<p>I interned at a local newspaper two summers ago and am currently enrolled in a distance learning Latin course through a nearby university. I've got an A in the course right now, but I'm not a big high-stakes test person, so who knows what'll happen after I take the final that's 50% of my grade. I think they do letter grading instead of percentage grading, though.</p>

<p>I don't know how good my essays will be. Grammatically perfect, I'm sure, since I tend to revise compulsively. Maybe a little pretentious or overly artsy-- I have a tendency to overreach. </p>

<p>Recs will be good, but not amazing, I think. I obviously get good grades and I'm not disruptive, but I'm kind of quiet. There are a few courses where I'm zealous about "participating", but most of the time I keep my mouth shut and do my work. I honestly have no idea how the counselor rec will work-- there are two of them to the 600 people in my class. I guess they'll mention my class rank a lot and extrapolate from it that I must be hard working?</p>

<h2>Oh, and I forgot to mention, I'm Asian-American. I think that's a disadvantage, but I'm not sure how much of one.</h2>

<p>So, I gather that HYP's out of the picture, while something like Texas State would be an extreme safety? What's are some realistic schools for me?</p>

<p>I don't think HYP is out of your reach. You have excellent ECs and have clearly challenged yourself grade-wise. Still, I would have some safeties.</p>

<p>you should apply to wherever you want to- don't think that HYP is out of the picture bc you never know.</p>

<p>it all depends on how far distance-wise you're willing to go. if you want schools on the west/east coasts, etc., what kind of school you want (liberal arts or not, urban or suburban, etc) and what you want to major in.</p>

<p>some schools to consider are: brown ( you said you were artsy), northwestern, uchicago, hopkins, emory, notre dame, amherst, swarthmore, venderbilt, and i guess the ucs. </p>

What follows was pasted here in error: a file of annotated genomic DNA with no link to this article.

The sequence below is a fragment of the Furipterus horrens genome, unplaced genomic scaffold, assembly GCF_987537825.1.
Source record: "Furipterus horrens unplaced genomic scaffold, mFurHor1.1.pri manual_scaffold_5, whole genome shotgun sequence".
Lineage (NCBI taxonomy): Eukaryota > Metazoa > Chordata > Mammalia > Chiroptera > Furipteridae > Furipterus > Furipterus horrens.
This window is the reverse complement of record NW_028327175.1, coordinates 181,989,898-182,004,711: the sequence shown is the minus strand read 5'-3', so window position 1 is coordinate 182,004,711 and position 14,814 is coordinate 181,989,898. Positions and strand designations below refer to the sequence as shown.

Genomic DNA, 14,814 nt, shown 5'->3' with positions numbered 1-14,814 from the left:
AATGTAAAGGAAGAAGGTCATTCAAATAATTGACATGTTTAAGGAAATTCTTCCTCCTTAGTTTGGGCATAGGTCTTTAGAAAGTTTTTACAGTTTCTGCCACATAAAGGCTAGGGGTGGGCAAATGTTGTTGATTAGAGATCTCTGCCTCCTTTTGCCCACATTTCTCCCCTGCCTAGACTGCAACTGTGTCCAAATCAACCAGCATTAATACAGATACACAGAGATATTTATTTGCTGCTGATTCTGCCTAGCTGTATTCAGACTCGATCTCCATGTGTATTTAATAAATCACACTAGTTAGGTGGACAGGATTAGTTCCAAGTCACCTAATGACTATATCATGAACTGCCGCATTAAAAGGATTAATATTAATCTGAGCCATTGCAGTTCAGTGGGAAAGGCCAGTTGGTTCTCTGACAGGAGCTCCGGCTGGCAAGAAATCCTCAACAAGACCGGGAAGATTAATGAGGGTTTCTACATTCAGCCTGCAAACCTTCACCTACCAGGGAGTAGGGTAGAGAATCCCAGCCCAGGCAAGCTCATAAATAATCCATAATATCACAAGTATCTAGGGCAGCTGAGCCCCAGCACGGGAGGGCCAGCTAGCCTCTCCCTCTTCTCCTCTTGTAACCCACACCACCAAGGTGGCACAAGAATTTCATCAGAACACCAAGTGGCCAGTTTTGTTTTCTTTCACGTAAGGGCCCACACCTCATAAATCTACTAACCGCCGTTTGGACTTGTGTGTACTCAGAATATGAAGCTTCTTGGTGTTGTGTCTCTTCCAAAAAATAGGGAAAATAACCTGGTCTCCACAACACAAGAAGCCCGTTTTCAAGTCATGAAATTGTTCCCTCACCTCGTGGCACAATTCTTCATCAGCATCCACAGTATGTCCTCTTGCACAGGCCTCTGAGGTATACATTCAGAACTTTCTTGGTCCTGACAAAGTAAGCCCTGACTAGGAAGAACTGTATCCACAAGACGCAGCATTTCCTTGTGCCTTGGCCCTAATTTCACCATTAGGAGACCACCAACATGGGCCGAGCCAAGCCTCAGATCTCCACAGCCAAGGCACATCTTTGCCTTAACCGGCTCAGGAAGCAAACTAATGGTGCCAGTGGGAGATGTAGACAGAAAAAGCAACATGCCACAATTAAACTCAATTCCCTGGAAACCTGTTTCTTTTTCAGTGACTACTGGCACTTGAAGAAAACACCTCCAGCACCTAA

<p>next summer, you should definitely visit some schools in your preferred college locations and then you'll figure it out.</p>

<p>good luck!</p>

<p>I would second that all schools are within consideration, but I would probably line up a few safeties and likelies that you're interested in.</p>

<p>It sounds like your high school doesn't have much of a history with placing students into elite colleges (usually the best way of "chancing" yourself is to see where last year's crop headed to what schools).</p>

<p>I would second the UChicago recommendation (it's my school; I have to!) particularly because you're self-studying Latin. To me, that's something a Chicago person would do.</p>

<p>I don't know if you would consider a womens' college, but I feel like womens' colleges tend to be relaxed places that focus on community and education, and I think that you as valedictorian and as a writer fit the mold of the type of woman these schools look for. Great womens' colleges include Bryn Mawr, Smith, Scripps, Agnes Scott, and Wellesley.</p>

<p>Ooohh...a chance thread in disguise! Those are the most rare and illusive of them all! (lols)</p>